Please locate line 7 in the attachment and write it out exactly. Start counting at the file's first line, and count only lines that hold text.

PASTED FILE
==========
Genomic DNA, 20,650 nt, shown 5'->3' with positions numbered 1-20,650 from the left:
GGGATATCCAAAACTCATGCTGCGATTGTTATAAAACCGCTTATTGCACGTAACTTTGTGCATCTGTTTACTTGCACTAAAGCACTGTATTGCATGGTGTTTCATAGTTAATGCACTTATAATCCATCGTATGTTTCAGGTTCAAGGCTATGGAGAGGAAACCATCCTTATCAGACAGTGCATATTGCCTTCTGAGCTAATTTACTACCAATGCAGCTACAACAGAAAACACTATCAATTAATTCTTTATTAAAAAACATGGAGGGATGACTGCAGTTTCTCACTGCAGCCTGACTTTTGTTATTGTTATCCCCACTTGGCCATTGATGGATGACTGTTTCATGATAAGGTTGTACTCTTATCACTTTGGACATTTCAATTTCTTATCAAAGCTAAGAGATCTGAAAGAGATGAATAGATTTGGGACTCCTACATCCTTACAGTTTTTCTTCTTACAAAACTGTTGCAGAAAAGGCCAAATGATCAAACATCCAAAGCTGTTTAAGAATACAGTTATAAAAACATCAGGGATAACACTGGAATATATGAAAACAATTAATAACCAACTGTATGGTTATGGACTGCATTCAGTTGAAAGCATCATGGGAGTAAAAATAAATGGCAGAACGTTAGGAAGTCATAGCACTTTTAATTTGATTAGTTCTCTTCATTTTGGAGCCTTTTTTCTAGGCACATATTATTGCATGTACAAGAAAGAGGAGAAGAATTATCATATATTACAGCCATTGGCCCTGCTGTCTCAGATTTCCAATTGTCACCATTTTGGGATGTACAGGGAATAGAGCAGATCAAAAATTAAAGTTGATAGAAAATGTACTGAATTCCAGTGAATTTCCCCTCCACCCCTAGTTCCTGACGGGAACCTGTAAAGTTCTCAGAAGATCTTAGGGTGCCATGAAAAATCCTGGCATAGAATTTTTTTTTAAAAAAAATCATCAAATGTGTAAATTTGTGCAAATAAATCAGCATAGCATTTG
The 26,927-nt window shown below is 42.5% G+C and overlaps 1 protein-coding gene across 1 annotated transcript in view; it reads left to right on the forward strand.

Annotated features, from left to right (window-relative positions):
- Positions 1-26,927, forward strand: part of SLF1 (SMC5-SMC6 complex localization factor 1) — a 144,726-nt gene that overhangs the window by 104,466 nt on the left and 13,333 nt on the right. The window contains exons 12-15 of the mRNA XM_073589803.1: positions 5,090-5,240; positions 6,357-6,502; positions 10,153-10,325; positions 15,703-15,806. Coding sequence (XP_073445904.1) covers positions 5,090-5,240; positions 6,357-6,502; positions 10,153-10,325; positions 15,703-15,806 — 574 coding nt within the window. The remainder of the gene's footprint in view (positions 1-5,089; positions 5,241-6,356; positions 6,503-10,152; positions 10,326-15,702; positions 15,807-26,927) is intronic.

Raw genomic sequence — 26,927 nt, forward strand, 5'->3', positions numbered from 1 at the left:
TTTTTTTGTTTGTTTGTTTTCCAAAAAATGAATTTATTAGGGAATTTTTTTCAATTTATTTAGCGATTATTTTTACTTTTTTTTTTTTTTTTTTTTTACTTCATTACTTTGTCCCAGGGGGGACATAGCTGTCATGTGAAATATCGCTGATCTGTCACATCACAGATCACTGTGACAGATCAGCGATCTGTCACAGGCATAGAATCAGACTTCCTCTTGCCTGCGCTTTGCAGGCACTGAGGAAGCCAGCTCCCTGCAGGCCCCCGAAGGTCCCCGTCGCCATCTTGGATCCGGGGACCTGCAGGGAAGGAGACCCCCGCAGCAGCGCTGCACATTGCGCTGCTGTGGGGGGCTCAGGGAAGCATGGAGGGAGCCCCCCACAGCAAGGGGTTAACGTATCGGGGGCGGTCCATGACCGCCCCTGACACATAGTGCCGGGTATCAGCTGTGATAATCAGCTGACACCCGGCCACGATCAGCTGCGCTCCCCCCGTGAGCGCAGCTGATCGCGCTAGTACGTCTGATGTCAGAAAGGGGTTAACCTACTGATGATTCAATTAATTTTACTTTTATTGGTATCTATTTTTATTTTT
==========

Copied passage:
TTTTTTTGTTTGTTTGTTTTCCAAAAAATGAATTTATTAGGGAATTTTTTTCAATTTATTTAGCGATTATTTTTACTTTTTTTTTTTTTTTTTTTTTACTTCATTACTTTGTCCCAGGGGGGACATAGCTGTCATGTGAAATATCGCTGATCTGTCACATCACAGATCACTGTGACAGATCAGCGATCTGTCACAGGCATAGAATCAGACTTCCTCTTGCCTGCGCTTTGCAGGCACTGAGGAAGCCAGCTCCCTGCAGGCCCCCGAAGGTCCCCGTCGCCATCTTGGATCCGGGGACCTGCAGGGAAGGAGACCCCCGCAGCAGCGCTGCACATTGCGCTGCTGTGGGGGGCTCAGGGAAGCATGGAGGGAGCCCCCCACAGCAAGGGGTTAACGTATCGGGGGCGGTCCATGACCGCCCCTGACACATAGTGCCGGGTATCAGCTGTGATAATCAGCTGACACCCGGCCACGATCAGCTGCGCTCCCCCCGTGAGCGCAGCTGATCGCGCTAGTACGTCTGATGTCAGAAAGGGGTTAACCTACTGATGATTCAATTAATTTTACTTTTATTGGTATCTATTTTTATTTTT